We dropped by a local boat company and booked ourselves on to a river cruise to watch the sun go down later in the day.  It had become a bit blowy and looked a bit choppy by 4.00 pm when we set off for this jaunt, but in the event it proved to be a very pleasant cruise around the river inlets of the bay and it was very sheltered.   We took our own beer and some nibbles and spent a very pleasant  hour and a half looking at the houses along the waterfront and watching the sun sink down on to the horizon.  The boat owner was a very laconic character who occasionally pointed out things of interest and played a selection of easy listening music.  We had fun identifying the artists  they must have been old hits – even I was able to get some right.


it felt very late when we got back to shore – it was 6.00 pm.  We returned home to gather ourselves a bit as we were off back to Sydney the next day before eating supper and adjourning early.

Monday 14th September

Again we woke up to sunshine. Wendy wanted to get on the road early, so by 6.30 we were all up and getting things in order. By 8.30 there was no sign of our ever having been in Peter’s house except for the leftover food in the ‘fridge. It was as though a plague of locusts had arrived, spent two days with their associated noise and then departed. I am sure that once we had gone the peaceful silence would have descended on the house once more and Peter’s shoulders will have equally descended to their natural position and away from his ears!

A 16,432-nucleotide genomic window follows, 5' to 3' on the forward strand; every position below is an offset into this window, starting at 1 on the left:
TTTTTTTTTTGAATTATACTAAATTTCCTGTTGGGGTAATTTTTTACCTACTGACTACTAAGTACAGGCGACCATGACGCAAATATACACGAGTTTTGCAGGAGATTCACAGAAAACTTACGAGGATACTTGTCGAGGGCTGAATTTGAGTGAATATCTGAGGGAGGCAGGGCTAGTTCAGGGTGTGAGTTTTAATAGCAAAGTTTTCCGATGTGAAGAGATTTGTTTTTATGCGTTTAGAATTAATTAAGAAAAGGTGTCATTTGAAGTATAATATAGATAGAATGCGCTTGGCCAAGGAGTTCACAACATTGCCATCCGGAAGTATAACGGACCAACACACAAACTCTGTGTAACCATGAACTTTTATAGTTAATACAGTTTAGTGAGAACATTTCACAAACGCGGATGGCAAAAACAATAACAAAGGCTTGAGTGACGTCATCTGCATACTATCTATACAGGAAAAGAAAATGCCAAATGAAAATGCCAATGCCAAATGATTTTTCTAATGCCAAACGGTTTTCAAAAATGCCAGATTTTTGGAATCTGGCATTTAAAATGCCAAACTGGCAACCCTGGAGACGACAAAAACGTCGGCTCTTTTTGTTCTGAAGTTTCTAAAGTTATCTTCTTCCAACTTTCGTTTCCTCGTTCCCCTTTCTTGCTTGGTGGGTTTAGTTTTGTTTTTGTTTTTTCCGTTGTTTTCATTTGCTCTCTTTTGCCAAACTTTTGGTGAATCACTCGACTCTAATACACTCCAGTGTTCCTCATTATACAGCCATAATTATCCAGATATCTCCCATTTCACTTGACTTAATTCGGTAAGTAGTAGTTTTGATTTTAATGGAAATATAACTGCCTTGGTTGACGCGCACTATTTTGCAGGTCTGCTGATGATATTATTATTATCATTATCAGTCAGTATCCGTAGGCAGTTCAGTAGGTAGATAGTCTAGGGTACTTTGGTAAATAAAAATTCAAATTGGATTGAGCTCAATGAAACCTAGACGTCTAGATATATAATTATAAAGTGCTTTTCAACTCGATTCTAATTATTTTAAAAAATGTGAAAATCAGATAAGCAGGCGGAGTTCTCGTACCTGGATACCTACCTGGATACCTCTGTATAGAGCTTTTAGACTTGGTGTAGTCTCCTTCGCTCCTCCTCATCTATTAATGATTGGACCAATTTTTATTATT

Our goodbyes were as emotional as our reunion. Big hugs and ‘we’ll be back’ and I am pretty sure we will. For Keith it has probably been the most special time. He just soaks up Peter’s knowledge of birds and wildlife like a sponge. It is great to see.

Goodbyes over we left Oakleigh (Peter’s house) and set off down the track accompanied by one or two wallabies still taking the morning air. We were all pretty quiet for a bit…… Spending time with Peter who had so generously shared his encyclopaedic knowledge of his surroundings with us had been an incredible experience. However, we had to move on and it was the waterfall route heading towards the coast.

Several waterfalls were visited – enormous gorges with water gushing down their deep cliff sides into unseen depths. The sun was not good for photographs of any of them…….First the Wollomombi Fakks


Then the Ebor Falls


I think both of these were in the Guy Fawkes National Park – I do not cease to be thrown by the Australians’ ability to name things after English places or figures, but  why Guy Fawkes!?!

Peter had told us to visit the Skywalk in the rainforest in the Dorrigo National Park.  They do National Parks very well here in Australia. There is always information, accommodation for picnics or longer camping stays, barbecue facilities and loos that China could certainly learn something from!